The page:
Today, I watched an amazing short video about Iris Van Herpen. I have always been her fan. In the video about her work, you can see the core of her brand’s work: innovation in fashion, textiles and perception of fashion. She says: “I see my space of couture as a laboratory. It’s the place where art and fashion can really merge. I think the magic of technology is the invisibility of it.”
Designer, Iris Van Herpen
A friend of mine, Parsons New York graduate, Amina Suleimanagich sent me her opinion on futurism once. I could not resist from including her words in this article.
Amina wrote: “As we enter the world of 3D printers, oculus rift goggles, real-time holograms, and Internet art, it is important for us as a society to keep up with those innovations. Fashion has most commonly been referred to as our time tracker – certain trends allow us to identify the time period of when they were worn. Bell bottoms – the 70s. Popped collar and over sized everything – the 80s, and so on. The generation that we are in is different. Rather than settling on a style of a top or pants, fashion designers seek out the technology and newfound resources around them to incorporate in their designs. A vital element of the new technologies is 3D printing that stemmed from the experimentation of the hologram. As fascinating as holograms were, 3D printing made it into more than just an ephemeral reality.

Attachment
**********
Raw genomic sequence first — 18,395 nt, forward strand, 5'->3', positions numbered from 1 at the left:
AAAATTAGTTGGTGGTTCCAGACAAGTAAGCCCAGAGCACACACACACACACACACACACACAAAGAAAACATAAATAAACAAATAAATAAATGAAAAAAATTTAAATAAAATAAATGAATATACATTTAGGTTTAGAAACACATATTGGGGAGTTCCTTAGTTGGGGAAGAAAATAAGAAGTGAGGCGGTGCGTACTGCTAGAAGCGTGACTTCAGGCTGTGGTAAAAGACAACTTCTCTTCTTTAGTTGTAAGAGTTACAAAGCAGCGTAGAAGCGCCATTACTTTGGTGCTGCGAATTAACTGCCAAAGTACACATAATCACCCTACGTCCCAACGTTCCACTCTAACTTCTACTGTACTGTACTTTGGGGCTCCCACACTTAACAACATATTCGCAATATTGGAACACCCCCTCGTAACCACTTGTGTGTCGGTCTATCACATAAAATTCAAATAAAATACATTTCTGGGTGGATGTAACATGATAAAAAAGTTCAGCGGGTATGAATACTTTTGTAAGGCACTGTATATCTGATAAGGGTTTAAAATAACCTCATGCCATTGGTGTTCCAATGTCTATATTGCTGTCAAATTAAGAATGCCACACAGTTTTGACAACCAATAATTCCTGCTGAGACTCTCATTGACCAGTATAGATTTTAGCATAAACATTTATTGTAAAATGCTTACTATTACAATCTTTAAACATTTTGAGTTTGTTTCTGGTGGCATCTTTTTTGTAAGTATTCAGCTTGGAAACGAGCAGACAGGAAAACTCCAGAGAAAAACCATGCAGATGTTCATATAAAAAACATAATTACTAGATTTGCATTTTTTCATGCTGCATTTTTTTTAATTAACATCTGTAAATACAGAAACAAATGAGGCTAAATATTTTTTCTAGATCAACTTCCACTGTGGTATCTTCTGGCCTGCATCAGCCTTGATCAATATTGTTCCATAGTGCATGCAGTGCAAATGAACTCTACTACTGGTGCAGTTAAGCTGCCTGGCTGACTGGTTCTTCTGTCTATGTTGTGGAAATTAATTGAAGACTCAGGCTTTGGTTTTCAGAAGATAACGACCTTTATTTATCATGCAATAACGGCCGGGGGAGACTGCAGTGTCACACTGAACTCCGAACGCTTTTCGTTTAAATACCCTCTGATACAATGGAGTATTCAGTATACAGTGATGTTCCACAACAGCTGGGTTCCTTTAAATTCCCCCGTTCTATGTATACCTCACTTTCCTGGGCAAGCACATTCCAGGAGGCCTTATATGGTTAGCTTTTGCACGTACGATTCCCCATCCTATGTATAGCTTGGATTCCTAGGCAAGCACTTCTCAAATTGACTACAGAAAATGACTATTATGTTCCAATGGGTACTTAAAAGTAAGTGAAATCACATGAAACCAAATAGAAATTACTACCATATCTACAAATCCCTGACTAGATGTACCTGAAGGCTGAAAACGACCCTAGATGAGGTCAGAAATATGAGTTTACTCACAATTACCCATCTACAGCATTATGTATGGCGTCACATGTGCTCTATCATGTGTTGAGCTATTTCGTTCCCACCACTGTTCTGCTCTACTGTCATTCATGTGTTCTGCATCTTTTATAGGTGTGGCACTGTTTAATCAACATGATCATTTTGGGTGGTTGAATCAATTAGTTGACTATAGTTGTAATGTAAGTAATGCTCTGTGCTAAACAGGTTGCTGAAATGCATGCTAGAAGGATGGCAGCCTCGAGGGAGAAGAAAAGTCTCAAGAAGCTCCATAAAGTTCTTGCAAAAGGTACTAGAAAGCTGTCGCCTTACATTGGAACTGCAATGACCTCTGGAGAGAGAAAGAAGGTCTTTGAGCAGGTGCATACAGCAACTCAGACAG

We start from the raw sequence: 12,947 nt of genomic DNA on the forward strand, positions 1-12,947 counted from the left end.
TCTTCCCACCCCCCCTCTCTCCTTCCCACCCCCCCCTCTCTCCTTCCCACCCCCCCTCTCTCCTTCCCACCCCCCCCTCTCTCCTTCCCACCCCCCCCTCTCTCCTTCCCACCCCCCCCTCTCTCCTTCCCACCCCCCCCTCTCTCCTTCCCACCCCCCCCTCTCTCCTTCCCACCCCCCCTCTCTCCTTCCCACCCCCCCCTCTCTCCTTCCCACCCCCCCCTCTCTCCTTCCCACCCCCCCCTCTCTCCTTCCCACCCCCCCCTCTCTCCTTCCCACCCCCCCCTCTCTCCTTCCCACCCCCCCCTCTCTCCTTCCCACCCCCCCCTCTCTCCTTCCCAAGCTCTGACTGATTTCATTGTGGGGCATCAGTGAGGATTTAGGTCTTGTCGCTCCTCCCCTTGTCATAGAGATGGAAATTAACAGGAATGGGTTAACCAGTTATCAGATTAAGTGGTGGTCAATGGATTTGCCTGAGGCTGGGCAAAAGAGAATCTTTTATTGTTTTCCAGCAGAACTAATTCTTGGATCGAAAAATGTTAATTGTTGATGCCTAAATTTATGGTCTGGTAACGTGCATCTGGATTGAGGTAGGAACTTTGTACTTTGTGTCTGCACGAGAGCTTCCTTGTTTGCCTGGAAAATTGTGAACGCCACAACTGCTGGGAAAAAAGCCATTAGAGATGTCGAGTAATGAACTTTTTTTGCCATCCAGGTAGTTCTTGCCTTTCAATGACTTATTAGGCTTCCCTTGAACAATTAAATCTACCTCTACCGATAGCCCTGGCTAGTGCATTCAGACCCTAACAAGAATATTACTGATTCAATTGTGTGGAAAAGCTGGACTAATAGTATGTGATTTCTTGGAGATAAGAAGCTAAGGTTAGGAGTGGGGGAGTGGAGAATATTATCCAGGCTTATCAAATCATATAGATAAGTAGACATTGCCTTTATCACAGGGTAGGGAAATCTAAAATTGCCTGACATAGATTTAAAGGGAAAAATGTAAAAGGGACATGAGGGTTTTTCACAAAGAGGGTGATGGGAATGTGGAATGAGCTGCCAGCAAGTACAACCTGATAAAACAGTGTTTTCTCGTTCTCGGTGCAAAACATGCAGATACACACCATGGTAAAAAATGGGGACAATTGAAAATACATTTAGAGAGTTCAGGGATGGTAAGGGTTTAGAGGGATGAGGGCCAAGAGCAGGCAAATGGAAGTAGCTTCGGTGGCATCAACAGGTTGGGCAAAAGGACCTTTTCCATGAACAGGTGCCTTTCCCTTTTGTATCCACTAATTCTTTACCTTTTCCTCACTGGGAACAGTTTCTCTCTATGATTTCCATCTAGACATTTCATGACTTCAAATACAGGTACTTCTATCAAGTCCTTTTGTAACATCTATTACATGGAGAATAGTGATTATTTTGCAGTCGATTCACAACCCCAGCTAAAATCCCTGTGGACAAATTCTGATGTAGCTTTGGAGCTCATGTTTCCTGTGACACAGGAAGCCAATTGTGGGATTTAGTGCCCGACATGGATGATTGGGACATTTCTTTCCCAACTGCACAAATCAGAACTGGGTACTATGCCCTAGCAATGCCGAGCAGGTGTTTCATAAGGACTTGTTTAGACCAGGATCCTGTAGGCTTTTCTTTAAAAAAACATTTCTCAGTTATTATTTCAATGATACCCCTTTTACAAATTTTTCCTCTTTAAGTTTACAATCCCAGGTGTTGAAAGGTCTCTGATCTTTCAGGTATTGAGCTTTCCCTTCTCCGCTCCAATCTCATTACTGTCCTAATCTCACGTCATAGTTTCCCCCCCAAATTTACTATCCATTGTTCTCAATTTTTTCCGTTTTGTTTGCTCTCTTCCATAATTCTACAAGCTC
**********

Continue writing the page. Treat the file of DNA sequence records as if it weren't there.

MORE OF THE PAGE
The fine line between an invention and innovation is that invention is a completely new object and addition to the universe, whereas an innovation is taking something that already exists and redesigning it to better fit our human needs. The focus of the future of fashion is certainly in innovation – specifically ‘recyclism’. The word ‘recyclism’ is lingo designers in my field of study use when referring to sustainability, re-using or re purposing objects, eliminating waste factors etc. I am a professional in the study of innovation in clothing sustainability. It has been my area of research and passion of mine for three years now – thanks to the wonderful community I met at Parsons.”
Link to Amina’s Instagram: https://www.instagram.com/aminerzz/
These are some of my favorite works of Iris Van Herpen, a pioneer in innovative ways of producing garments: